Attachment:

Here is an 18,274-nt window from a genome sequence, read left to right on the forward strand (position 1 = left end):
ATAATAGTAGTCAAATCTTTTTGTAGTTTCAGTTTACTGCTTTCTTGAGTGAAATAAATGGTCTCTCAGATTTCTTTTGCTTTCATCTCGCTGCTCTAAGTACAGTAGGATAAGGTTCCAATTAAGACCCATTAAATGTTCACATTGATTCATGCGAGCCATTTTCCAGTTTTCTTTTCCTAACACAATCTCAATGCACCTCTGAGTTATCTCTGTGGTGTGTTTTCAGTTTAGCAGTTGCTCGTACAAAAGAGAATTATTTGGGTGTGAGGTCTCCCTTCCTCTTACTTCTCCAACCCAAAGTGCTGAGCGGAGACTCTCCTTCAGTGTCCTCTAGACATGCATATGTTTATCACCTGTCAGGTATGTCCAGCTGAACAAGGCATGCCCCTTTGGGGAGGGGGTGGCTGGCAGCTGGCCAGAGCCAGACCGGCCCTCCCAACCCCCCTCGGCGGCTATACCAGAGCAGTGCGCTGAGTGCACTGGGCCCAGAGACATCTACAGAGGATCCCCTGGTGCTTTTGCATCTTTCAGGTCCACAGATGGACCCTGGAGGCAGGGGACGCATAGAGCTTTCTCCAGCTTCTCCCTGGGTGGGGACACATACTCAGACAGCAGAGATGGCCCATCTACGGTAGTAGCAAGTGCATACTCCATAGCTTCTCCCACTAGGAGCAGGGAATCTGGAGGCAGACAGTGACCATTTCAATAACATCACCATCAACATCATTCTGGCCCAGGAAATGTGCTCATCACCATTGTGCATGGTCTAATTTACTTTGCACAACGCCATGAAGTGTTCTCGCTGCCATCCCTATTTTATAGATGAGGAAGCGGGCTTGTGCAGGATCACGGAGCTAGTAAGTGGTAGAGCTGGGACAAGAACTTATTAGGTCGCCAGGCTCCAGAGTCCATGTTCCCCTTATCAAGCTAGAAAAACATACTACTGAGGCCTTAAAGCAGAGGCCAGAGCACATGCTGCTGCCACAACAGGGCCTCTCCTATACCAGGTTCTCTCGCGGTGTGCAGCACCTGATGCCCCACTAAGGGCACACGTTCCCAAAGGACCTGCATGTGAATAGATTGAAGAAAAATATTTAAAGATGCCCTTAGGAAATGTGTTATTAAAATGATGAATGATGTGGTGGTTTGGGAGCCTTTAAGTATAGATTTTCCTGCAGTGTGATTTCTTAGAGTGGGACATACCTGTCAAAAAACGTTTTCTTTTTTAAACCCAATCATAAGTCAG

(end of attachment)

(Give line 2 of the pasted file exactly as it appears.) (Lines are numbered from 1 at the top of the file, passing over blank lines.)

ATAATAGTAGTCAAATCTTTTTGTAGTTTCAGTTTACTGCTTTCTTGAGTGAAATAAATGGTCTCTCAGATTTCTTTTGCTTTCATCTCGCTGCTCTAAGTACAGTAGGATAAGGTTCCAATTAAGACCCATTAAATGTTCACATTGATTCATGCGAGCCATTTTCCAGTTTTCTTTTCCTAACACAATCTCAATGCACCTCTGAGTTATCTCTGTGGTGTGTTTTCAGTTTAGCAGTTGCTCGTACAAAAGAGAATTATTTGGGTGTGAGGTCTCCCTTCCTCTTACTTCTCCAACCCAAAGTGCTGAGCGGAGACTCTCCTTCAGTGTCCTCTAGACATGCATATGTTTATCACCTGTCAGGTATGTCCAGCTGAACAAGGCATGCCCCTTTGGGGAGGGGGTGGCTGGCAGCTGGCCAGAGCCAGACCGGCCCTCCCAACCCCCCTCGGCGGCTATACCAGAGCAGTGCGCTGAGTGCACTGGGCCCAGAGACATCTACAGAGGATCCCCTGGTGCTTTTGCATCTTTCAGGTCCACAGATGGACCCTGGAGGCAGGGGACGCATAGAGCTTTCTCCAGCTTCTCCCTGGGTGGGGACACATACTCAGACAGCAGAGATGGCCCATCTACGGTAGTAGCAAGTGCATACTCCATAGCTTCTCCCACTAGGAGCAGGGAATCTGGAGGCAGACAGTGACCATTTCAATAACATCACCATCAACATCATTCTGGCCCAGGAAATGTGCTCATCACCATTGTGCATGGTCTAATTTACTTTGCACAACGCCATGAAGTGTTCTCGCTGCCATCCCTATTTTATAGATGAGGAAGCGGGCTTGTGCAGGATCACGGAGCTAGTAAGTGGTAGAGCTGGGACAAGAACTTATTAGGTCGCCAGGCTCCAGAGTCCATGTTCCCCTTATCAAGCTAGAAAAACATACTACTGAGGCCTTAAAGCAGAGGCCAGAGCACATGCTGCTGCCACAACAGGGCCTCTCCTATACCAGGTTCTCTCGCGGTGTGCAGCACCTGATGCCCCACTAAGGGCACACGTTCCCAAAGGACCTGCATGTGAATAGATTGAAGAAAAATATTTAAAGATGCCCTTAGGAAATGTGTTATTAAAATGATGAATGATGTGGTGGTTTGGGAGCCTTTAAGTATAGATTTTCCTGCAGTGTGATTTCTTAGAGTGGGACATACCTGTCAAAAAACGTTTTCTTTTTTAAACCCAATCATAAGTCAG